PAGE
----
20: Halo (Xbox, 2001)
As a lifelong Mac owner, I’ll probably never get over my bitterness about Halo. Originally conceived by Bungie as a followup to their superb (Apple-centric) Marathon trilogy, Halo – and the studio that created it – was bought up by Microsoft as part of their launch strategy for the Xbox. It was a master-stroke. Retooled as a console shooter, Halo benefitted from a simplified control set, enhanced by subtle auto-aiming, that give it instant playability.
Add in the recharging shield, now effectively standard in shooters, and a restricted weapon carry limit and you have a formula for success. The shield reduced the amount of times a player would need to respawn and start again, and the two-weapon limit encouraged strategic thinking and lent the game more replayability as armchair Spartans tried levels again and again with different loadouts. Those ideas that Bungie introduced are still with us today. Not only did the game sell in the millions and launch a huge franchise, it helped sell Xboxes too. I called my original Xbox ‘the Halo player’ and I suspect I’m not alone.
19: Road Rash (Mega Drive, 1991)
One of the first racing games to introduce roaming livestock and civilian traffic as a hazard, and the first to implement in-race combat as an added attraction, Road Rash was much more than just another racing game. The superbike racer’s crude graphics look almost comical by today’s 3D modelled, ray-traced standards: but that bland green vista, with a two-lane blacktop snaking away into the distance, somehow provided enough adrenaline for a whole generation of would be street racers.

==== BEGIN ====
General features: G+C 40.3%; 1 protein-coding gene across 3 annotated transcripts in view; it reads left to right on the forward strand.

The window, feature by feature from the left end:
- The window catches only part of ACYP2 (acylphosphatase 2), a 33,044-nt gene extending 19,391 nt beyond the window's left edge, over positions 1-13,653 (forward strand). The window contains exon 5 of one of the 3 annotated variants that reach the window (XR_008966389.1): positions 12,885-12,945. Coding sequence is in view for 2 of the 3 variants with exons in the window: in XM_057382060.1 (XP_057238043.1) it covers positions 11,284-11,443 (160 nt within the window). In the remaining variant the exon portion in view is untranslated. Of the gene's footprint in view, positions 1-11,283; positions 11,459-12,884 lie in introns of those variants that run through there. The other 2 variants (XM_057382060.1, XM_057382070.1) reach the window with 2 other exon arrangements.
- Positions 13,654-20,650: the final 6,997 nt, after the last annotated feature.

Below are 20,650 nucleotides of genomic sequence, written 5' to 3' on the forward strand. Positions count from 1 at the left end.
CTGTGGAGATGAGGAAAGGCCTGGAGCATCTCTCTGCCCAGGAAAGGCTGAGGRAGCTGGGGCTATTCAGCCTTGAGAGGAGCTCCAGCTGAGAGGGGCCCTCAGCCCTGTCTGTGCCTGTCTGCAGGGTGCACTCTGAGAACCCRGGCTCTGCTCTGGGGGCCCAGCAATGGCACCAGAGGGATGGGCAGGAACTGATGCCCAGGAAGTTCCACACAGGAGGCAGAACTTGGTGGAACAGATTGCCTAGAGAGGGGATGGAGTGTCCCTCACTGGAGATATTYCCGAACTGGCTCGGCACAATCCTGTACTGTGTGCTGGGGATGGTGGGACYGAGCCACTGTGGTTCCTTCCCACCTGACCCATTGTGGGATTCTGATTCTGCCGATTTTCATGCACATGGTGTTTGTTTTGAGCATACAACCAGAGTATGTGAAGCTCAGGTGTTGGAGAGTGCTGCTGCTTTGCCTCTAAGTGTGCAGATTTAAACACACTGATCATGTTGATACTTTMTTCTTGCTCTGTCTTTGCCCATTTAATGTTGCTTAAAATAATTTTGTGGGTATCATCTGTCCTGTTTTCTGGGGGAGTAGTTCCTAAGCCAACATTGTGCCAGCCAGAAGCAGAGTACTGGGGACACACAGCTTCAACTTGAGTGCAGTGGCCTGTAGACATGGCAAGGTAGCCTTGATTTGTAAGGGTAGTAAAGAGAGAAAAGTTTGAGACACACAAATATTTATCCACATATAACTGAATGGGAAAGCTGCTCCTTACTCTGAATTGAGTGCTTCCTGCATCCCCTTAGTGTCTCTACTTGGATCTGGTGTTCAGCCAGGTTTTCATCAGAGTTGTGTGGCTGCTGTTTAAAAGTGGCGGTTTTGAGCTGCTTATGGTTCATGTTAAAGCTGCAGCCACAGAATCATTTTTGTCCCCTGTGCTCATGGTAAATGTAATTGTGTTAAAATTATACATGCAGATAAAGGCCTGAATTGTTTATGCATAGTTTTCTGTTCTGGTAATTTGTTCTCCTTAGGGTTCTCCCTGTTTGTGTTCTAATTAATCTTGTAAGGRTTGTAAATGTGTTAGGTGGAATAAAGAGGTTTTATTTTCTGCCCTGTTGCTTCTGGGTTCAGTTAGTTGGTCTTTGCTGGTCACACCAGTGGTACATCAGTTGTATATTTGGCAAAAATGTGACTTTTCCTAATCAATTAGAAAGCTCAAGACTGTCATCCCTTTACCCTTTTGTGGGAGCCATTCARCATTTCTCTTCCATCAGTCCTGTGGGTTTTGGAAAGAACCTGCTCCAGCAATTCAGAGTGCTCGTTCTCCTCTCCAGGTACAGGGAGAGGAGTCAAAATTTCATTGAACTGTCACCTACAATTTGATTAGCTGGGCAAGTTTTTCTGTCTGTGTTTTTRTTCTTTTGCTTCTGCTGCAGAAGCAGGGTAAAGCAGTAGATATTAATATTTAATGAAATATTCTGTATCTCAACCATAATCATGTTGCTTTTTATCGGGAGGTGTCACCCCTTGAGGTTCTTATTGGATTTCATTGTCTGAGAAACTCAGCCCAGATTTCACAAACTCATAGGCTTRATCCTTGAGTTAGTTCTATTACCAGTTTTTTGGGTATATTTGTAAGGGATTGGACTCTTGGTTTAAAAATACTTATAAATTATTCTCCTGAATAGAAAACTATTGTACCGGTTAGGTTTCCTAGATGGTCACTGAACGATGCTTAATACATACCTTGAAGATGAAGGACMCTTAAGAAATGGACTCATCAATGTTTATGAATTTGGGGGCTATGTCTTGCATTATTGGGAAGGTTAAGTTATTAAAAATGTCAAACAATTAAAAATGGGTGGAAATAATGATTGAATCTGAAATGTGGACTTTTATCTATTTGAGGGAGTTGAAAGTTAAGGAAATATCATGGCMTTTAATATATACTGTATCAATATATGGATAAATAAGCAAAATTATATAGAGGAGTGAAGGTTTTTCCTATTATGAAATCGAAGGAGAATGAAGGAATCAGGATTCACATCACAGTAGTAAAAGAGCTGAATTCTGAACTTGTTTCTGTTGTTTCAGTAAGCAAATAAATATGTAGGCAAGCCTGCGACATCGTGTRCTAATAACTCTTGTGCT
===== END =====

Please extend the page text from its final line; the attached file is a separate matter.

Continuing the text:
18: Kinect Adventures (X360, 2010)
Microsoft’s Kinect takes the Nintendo Wii’s migration of gaming into the real world one step further by dispensing with a physical controller altogether. The 24-million selling Kinect Adventures is a pathfinder for this Brave New World of capering like a maniac between your sofa and your telly and hoping that the neighbours aren’t looking.
Kinect Disneyland Adventures pleased the critics more, but Adventures ended up in more homes. The suite of mini-games that make up Kinect Adventures aren’t especially innovative in themselves. Rally Ball is essentially the 1976 videogame standard Breakout retooled for the new technology. What’s special about Kinect Aventures is its integration with the hardware, and the auguries of where gaming is headed.
17: Metal Gear Solid (PS1, 1998)
As far as you can get from the early days of blast ‘em ups such as Space Invaders, Metal Gear Solid was all about silence, stealth and subtlety. Protagonist Snake might carry a pistol and a variety of grenades, but his real weapons were patience and the 3D radar that betrayed his enemies’ fields of vision.
Practically every first- or third-person action game now features a level where stealthiness is the secret of success. That’s directly traceable to Hideo Kojima’s reinvention of the genre, with its compelling storyline and addictive, often infuriatingly frustrating gameplay.
16: The Sims (PC, 2000)
The Tamagotchi craze, SimCity and (especially) Sim Tower showed the way, but Will Wright’s The Sims crystallised the ‘digital dollhouse’ formula. Arguably The Sims isn’t a game at all. There are no objectives as such, you can’t ‘win'. But millions were soon hooked by the antics of the tiny jabbering community inside their PC.
Like a lot of games on our list, The Sims wasn’t the first of its kind. For that you’d probably have to go back to 1985’s Little Computer People, but the synthesis of creativity and design made The Sims the most popular game of its type. And while today’s game designers have a long history of ‘God Games’ to draw on, it’s the enduring success of The Sims that they most want to emulate.